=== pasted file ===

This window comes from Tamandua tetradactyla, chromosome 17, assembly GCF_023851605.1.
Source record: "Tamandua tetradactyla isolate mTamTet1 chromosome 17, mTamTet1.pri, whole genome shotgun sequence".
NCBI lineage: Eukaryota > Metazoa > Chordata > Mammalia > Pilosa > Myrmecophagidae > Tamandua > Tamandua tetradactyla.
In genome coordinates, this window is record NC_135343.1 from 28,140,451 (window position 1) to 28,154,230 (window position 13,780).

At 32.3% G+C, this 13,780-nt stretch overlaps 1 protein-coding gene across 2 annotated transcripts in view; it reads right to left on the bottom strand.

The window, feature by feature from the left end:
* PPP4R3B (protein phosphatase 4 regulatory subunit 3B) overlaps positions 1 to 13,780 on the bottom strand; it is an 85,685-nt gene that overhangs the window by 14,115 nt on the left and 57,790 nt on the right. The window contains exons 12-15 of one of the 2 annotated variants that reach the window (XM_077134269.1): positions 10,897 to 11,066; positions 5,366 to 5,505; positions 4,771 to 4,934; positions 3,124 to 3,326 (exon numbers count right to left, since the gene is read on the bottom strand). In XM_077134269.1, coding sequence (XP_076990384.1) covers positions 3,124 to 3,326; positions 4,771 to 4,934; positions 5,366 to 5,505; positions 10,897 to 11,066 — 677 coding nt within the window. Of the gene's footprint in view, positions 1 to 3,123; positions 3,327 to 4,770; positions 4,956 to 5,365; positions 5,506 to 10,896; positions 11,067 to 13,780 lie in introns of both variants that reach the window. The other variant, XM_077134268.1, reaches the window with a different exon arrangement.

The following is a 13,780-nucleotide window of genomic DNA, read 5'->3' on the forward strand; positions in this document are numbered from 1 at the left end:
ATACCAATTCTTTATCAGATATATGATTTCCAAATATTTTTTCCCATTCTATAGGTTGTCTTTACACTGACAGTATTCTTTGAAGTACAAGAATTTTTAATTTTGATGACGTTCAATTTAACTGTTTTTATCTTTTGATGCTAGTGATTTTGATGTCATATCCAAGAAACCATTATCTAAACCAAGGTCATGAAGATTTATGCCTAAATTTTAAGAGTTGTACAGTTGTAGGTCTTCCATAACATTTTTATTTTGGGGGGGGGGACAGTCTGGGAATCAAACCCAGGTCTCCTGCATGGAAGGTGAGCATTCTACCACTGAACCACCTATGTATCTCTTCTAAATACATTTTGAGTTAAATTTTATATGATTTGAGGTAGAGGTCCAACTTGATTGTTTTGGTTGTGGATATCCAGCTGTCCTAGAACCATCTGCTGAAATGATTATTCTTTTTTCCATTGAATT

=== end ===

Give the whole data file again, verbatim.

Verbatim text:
This window comes from Tamandua tetradactyla, chromosome 17, assembly GCF_023851605.1.
Source record: "Tamandua tetradactyla isolate mTamTet1 chromosome 17, mTamTet1.pri, whole genome shotgun sequence".
NCBI lineage: Eukaryota > Metazoa > Chordata > Mammalia > Pilosa > Myrmecophagidae > Tamandua > Tamandua tetradactyla.
In genome coordinates, this window is record NC_135343.1 from 28,140,451 (window position 1) to 28,154,230 (window position 13,780).

At 32.3% G+C, this 13,780-nt stretch overlaps 1 protein-coding gene across 2 annotated transcripts in view; it reads right to left on the bottom strand.

The window, feature by feature from the left end:
* PPP4R3B (protein phosphatase 4 regulatory subunit 3B) overlaps positions 1 to 13,780 on the bottom strand; it is an 85,685-nt gene that overhangs the window by 14,115 nt on the left and 57,790 nt on the right. The window contains exons 12-15 of one of the 2 annotated variants that reach the window (XM_077134269.1): positions 10,897 to 11,066; positions 5,366 to 5,505; positions 4,771 to 4,934; positions 3,124 to 3,326 (exon numbers count right to left, since the gene is read on the bottom strand). In XM_077134269.1, coding sequence (XP_076990384.1) covers positions 3,124 to 3,326; positions 4,771 to 4,934; positions 5,366 to 5,505; positions 10,897 to 11,066 — 677 coding nt within the window. Of the gene's footprint in view, positions 1 to 3,123; positions 3,327 to 4,770; positions 4,956 to 5,365; positions 5,506 to 10,896; positions 11,067 to 13,780 lie in introns of both variants that reach the window. The other variant, XM_077134268.1, reaches the window with a different exon arrangement.

The following is a 13,780-nucleotide window of genomic DNA, read 5'->3' on the forward strand; positions in this document are numbered from 1 at the left end:
ATACCAATTCTTTATCAGATATATGATTTCCAAATATTTTTTCCCATTCTATAGGTTGTCTTTACACTGACAGTATTCTTTGAAGTACAAGAATTTTTAATTTTGATGACGTTCAATTTAACTGTTTTTATCTTTTGATGCTAGTGATTTTGATGTCATATCCAAGAAACCATTATCTAAACCAAGGTCATGAAGATTTATGCCTAAATTTTAAGAGTTGTACAGTTGTAGGTCTTCCATAACATTTTTATTTTGGGGGGGGGGACAGTCTGGGAATCAAACCCAGGTCTCCTGCATGGAAGGTGAGCATTCTACCACTGAACCACCTATGTATCTCTTCTAAATACATTTTGAGTTAAATTTTATATGATTTGAGGTAGAGGTCCAACTTGATTGTTTTGGTTGTGGATATCCAGCTGTCCTAGAACCATCTGCTGAAATGATTATTCTTTTTTCCATTGAATT